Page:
One of the most common concerns that fiddle leaf fig owners face is brown spots on the beautiful leaves of their plant. The condition can be frustrating and confusing because it takes a bit of experience to determine what is causing the brown spots on your fiddle leaf fig. It’s important to diagnose the problem quickly and treat your plant to help it fully recover.
But how can you tell exactly what’s causing your brown spots? Is it dryness or overwatering? Too much sun or not enough light? I’ve found that the best way to tell what’s causing your brown spots is to review several photos of the most common conditions to identify the problem with your plant. Here’s your definitive photo guide to brown spots in fiddle leaf figs!
Fiddle Leaf Fig Brown Spots from Root Rot
Arguably the most common cause of brown spots in a fiddle leaf fig is root rot from overwatering. Root rot is a fungal infection that takes place when the roots sit in water for too long and don’t have adequate drainage. Fiddle leaf fig roots in particular need fast-draining soil and ample drainage. If your fiddle leaf fig has brown spots from root rot, you’ll want to act quickly. Try a root rot treatment like our Root Rot Treatment to treat your infection before it spreads.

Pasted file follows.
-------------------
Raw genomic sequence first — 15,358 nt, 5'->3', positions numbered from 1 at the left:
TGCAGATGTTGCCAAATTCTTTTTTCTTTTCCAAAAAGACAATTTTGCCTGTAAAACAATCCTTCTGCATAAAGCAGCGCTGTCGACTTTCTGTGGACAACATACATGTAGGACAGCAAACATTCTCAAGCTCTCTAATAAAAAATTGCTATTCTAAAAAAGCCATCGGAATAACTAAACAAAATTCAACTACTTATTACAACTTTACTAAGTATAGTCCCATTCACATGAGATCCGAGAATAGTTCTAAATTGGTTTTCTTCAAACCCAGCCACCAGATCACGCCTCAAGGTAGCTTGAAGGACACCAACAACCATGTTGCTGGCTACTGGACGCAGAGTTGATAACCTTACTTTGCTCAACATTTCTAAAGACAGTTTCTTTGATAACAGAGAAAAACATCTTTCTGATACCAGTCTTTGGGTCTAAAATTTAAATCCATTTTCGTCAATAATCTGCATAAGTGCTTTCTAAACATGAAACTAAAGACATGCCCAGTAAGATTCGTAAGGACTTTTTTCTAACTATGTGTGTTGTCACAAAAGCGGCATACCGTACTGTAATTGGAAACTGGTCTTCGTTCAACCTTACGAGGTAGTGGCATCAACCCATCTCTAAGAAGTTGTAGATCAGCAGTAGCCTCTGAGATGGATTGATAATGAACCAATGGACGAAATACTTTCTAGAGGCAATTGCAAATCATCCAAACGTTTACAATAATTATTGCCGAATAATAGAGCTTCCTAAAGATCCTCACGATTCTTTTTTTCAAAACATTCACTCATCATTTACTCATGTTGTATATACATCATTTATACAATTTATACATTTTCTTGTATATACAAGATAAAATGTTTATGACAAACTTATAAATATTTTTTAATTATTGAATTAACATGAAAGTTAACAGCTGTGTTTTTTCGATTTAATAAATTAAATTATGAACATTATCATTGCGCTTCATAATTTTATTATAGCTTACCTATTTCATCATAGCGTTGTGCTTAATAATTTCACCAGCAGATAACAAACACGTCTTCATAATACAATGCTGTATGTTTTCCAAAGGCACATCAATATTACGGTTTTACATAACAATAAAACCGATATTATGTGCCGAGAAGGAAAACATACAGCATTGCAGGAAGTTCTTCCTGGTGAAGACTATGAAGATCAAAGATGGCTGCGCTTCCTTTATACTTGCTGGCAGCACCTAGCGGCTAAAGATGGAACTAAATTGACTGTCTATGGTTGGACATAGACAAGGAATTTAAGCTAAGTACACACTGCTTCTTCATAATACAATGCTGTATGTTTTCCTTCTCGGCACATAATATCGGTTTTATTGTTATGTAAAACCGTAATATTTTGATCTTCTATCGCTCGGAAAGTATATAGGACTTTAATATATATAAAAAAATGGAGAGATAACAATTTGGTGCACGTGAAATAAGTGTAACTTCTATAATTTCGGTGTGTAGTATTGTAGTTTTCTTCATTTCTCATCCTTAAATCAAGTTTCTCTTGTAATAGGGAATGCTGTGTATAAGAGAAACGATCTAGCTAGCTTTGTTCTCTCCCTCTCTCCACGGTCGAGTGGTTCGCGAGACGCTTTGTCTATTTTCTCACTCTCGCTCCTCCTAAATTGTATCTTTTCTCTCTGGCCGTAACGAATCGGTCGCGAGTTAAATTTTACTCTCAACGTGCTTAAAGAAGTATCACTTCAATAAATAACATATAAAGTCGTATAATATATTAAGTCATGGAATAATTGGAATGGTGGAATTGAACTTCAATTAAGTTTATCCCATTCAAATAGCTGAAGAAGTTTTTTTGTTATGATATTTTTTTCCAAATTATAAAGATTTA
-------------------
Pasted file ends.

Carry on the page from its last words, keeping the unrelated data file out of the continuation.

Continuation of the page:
The telltale sign of root rot is very dark brown or black spots that spread throughout the leaf over days or weeks. If you see dark brown spots at the base of your leaf, root rot is likely to blame. Brown spots from root rot typically cause the leaf to eventually fall off. Here are some photos of classic brown spots from root rot in a fiddle leaf fig.
Fiddle Leaf Fig Brown Spots from Bacterial Infection
Bacterial infections in fiddle leaf figs can be very frustrating and hard to treat. The problem mimics the symptoms of brown spots from root rot, but is often more difficult to fix. In a bacterial infection, the brown spots will be lighter in color than from root rot, ranging from tan to dark brown. They are typically spots across the leaf, not necessarily at the edges or the base of the leaf, like with root rot.